only be exercised by those who have become citi. them below foreigners in these qualifications. I view the legislation of the country upon this sub

zens, and entitled to the rights and immunities, li may be behind the age. I am certainly a plain, ject, and shows that the right of suffrage, and of and who have incurred the obligations, of citizeri- unpretending man, and not much addicted to the holding office, was limited in the territorial bills,

“ The Constitution, in the fashionable progress which marks our day. to citizens of the United States since the adoption uniform rule of naturalization. Therefore, when.

proviso, I will read from the speech made by Sen. of the Constitution, and prior to the adoption of ever Congress acts, it must make the rule uniform.

ator Bayard, on the evening the bill finally passed the Constitution to citizens of some one of the Well, Congress has established a rule, by an act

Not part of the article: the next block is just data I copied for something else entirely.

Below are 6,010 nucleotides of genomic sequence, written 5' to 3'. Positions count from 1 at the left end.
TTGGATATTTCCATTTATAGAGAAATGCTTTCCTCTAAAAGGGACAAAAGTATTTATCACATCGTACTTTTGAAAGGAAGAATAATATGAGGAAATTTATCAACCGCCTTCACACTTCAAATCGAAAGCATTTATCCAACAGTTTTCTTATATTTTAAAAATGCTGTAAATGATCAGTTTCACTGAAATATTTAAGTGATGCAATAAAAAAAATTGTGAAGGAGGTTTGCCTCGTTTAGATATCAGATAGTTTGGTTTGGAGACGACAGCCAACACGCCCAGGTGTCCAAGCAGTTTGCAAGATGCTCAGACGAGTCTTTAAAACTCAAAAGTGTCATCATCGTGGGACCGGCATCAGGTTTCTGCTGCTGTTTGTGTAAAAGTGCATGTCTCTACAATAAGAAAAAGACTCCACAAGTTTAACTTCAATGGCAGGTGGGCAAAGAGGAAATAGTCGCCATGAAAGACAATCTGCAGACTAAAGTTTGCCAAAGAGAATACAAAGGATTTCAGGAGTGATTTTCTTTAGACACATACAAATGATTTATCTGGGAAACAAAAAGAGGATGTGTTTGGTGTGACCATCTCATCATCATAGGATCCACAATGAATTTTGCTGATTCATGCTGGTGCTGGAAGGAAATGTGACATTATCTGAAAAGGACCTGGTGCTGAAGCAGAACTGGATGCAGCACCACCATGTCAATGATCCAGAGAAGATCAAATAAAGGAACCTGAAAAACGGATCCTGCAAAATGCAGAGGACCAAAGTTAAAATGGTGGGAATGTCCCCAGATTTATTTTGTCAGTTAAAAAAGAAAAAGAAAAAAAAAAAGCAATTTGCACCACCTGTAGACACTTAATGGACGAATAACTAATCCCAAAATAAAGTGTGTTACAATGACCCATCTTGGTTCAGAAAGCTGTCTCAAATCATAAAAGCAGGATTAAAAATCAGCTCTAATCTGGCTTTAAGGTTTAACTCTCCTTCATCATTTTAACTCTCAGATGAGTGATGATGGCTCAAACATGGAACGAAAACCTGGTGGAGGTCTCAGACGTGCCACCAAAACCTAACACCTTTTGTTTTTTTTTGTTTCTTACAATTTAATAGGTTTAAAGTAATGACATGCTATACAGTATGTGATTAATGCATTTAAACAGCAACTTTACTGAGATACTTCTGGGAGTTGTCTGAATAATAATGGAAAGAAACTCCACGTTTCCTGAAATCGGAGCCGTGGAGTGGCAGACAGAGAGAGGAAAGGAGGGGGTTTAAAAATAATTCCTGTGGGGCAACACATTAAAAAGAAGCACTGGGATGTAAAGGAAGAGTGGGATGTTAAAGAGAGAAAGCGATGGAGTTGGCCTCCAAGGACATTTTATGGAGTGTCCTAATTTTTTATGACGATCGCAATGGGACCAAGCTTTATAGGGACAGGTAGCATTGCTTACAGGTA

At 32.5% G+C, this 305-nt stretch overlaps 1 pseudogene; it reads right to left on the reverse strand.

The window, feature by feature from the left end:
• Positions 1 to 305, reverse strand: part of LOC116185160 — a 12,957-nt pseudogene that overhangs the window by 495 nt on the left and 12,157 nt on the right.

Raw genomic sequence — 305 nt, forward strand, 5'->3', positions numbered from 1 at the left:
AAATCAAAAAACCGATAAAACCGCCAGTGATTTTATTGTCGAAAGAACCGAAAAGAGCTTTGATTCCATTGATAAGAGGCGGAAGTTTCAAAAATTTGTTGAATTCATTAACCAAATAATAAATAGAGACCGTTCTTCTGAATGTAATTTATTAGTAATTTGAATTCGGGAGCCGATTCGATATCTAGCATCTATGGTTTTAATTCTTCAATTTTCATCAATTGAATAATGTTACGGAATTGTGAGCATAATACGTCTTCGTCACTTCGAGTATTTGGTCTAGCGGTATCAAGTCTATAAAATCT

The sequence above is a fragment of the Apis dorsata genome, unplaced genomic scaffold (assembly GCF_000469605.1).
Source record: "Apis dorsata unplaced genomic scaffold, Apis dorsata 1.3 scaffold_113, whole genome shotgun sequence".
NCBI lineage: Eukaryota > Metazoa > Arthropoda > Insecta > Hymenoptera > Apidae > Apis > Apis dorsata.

the Senate. He said: States. In regard to the bills organizing govern- passed in 1801, requiring five years’residence before

" The House bill now before us has embodied ments for Oregon, Minnesota, and Washington,

admission to citizenship; and now it is proposed
to establish another rule for Nebraska, And what

in it a provision which makes it essentially dif

ferent from the bill which passed the Senate, and The provision which extended the elective ! good reason can be given for it? Why should an franchise to thcse who are not citizens, I think

the question now presented by the amendment alien have greater privileges in Nebraska than in Pennsylvania ?"

“ And how does an

offered by the honorable Senator from Maryland never entered into the consideration of any member of the Senate.” * *“In regard to Oregon Terri

alien become a citizen in this country? only [Mr. PEARCE) is, whether the principle involved under the clause of the Constitution which I have

in that amendment is of sufficient relative importtory, there was. erhaps, a peculiar reason why cited, and the act of Congress passed in pursu

ance to induce those who are otherwise in favor Congress should be more liberal than in regard to other Territories. I presume, however, that in